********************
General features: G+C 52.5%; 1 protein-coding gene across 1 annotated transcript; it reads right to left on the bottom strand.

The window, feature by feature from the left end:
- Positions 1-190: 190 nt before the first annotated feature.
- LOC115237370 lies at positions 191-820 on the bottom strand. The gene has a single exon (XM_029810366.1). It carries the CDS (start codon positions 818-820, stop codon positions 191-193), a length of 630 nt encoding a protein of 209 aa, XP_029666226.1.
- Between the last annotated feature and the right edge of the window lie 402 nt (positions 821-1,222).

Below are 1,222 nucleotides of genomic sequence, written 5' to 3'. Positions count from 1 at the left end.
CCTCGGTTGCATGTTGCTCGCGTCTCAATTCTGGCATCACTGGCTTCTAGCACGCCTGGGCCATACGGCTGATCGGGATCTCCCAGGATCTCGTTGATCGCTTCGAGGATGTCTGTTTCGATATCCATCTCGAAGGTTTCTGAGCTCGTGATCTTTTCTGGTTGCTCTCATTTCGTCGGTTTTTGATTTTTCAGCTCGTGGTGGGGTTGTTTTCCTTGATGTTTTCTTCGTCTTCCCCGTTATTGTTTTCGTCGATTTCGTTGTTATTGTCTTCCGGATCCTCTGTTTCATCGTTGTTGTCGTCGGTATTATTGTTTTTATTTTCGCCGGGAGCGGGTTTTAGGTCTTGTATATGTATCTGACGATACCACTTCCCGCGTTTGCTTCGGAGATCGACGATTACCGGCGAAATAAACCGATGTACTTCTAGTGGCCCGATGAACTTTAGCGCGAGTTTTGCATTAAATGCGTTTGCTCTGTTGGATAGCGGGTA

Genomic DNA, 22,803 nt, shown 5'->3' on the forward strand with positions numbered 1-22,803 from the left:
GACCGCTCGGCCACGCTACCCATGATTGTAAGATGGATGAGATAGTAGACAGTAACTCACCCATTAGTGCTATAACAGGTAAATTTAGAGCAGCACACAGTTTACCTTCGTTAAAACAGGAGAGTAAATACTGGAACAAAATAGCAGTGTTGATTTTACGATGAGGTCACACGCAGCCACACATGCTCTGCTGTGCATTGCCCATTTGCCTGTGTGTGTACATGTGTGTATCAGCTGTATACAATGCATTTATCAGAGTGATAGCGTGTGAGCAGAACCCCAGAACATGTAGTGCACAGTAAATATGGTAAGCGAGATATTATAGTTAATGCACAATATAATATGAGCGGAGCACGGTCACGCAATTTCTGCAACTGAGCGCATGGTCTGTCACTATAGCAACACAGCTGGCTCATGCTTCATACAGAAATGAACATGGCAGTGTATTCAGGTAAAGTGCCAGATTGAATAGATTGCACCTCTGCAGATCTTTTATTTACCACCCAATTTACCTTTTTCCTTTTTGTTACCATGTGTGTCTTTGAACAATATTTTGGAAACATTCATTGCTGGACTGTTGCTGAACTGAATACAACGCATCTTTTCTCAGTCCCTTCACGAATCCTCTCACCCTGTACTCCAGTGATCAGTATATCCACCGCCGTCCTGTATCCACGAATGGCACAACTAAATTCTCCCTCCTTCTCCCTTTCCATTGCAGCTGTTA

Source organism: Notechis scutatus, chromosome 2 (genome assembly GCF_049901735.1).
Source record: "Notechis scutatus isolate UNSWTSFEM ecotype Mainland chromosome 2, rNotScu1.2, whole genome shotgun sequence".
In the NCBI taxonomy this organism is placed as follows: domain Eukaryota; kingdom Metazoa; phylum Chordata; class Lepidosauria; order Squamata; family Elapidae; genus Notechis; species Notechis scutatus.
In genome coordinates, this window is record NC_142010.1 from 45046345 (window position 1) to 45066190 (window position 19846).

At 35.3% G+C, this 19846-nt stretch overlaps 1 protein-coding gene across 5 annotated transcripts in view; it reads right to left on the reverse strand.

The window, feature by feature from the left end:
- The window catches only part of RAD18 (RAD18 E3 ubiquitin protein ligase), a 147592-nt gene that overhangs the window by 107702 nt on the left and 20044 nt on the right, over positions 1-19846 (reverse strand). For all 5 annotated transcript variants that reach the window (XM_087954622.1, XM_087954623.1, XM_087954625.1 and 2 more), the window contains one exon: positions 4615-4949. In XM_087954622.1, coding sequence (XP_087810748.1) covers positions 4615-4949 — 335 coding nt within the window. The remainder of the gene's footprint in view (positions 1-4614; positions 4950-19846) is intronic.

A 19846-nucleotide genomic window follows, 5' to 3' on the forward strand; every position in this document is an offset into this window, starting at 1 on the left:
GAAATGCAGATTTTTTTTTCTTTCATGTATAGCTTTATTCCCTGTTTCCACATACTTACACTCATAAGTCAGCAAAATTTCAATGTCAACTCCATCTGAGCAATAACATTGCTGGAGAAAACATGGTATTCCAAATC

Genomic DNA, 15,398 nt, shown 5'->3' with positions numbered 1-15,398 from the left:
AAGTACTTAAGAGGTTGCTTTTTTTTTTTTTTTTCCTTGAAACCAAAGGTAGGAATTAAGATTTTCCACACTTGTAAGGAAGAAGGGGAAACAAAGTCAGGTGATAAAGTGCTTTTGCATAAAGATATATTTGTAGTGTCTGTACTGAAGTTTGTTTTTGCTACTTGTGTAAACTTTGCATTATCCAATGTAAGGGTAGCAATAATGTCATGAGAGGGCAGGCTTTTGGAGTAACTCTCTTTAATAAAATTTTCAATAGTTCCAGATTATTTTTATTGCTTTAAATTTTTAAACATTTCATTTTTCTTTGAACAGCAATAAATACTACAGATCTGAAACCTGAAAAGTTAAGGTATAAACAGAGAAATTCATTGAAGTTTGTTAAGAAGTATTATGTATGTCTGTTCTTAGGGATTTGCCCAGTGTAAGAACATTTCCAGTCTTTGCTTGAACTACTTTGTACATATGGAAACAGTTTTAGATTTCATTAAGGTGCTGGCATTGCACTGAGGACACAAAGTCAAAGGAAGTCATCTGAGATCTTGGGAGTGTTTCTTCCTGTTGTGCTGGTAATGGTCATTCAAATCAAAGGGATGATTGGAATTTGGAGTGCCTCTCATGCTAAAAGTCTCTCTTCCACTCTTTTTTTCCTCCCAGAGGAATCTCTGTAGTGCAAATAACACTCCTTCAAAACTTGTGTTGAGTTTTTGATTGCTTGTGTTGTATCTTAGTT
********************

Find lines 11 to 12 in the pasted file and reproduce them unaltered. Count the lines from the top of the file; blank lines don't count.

Source record: "Notechis scutatus isolate UNSWTSFEM ecotype Mainland chromosome 2, rNotScu1.2, whole genome shotgun sequence".
In the NCBI taxonomy this organism is placed as follows: domain Eukaryota; kingdom Metazoa; phylum Chordata; class Lepidosauria; order Squamata; family Elapidae; genus Notechis; species Notechis scutatus.